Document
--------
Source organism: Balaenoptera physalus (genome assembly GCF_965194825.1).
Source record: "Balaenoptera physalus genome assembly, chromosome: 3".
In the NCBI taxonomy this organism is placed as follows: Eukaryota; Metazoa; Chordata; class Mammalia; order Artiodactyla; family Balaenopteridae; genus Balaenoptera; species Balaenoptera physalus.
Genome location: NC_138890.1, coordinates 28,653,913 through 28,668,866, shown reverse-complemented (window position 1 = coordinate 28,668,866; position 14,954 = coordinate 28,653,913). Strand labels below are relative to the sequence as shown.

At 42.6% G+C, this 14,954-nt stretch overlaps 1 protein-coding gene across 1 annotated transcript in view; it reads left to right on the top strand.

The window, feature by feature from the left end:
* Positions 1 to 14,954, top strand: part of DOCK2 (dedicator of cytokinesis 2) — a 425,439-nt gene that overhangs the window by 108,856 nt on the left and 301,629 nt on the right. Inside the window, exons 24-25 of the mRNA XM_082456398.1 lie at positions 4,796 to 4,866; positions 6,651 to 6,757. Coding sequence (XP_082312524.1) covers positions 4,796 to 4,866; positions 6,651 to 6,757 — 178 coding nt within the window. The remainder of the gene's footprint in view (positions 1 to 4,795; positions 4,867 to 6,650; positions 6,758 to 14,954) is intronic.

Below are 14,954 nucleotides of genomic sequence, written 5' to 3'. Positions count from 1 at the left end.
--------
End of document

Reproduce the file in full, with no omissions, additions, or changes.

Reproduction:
Source organism: Balaenoptera physalus (genome assembly GCF_965194825.1).
Source record: "Balaenoptera physalus genome assembly, chromosome: 3".
In the NCBI taxonomy this organism is placed as follows: Eukaryota; Metazoa; Chordata; class Mammalia; order Artiodactyla; family Balaenopteridae; genus Balaenoptera; species Balaenoptera physalus.
Genome location: NC_138890.1, coordinates 28,653,913 through 28,668,866, shown reverse-complemented (window position 1 = coordinate 28,668,866; position 14,954 = coordinate 28,653,913). Strand labels below are relative to the sequence as shown.

At 42.6% G+C, this 14,954-nt stretch overlaps 1 protein-coding gene across 1 annotated transcript in view; it reads left to right on the top strand.

The window, feature by feature from the left end:
* Positions 1 to 14,954, top strand: part of DOCK2 (dedicator of cytokinesis 2) — a 425,439-nt gene that overhangs the window by 108,856 nt on the left and 301,629 nt on the right. Inside the window, exons 24-25 of the mRNA XM_082456398.1 lie at positions 4,796 to 4,866; positions 6,651 to 6,757. Coding sequence (XP_082312524.1) covers positions 4,796 to 4,866; positions 6,651 to 6,757 — 178 coding nt within the window. The remainder of the gene's footprint in view (positions 1 to 4,795; positions 4,867 to 6,650; positions 6,758 to 14,954) is intronic.

Below are 14,954 nucleotides of genomic sequence, written 5' to 3'. Positions count from 1 at the left end.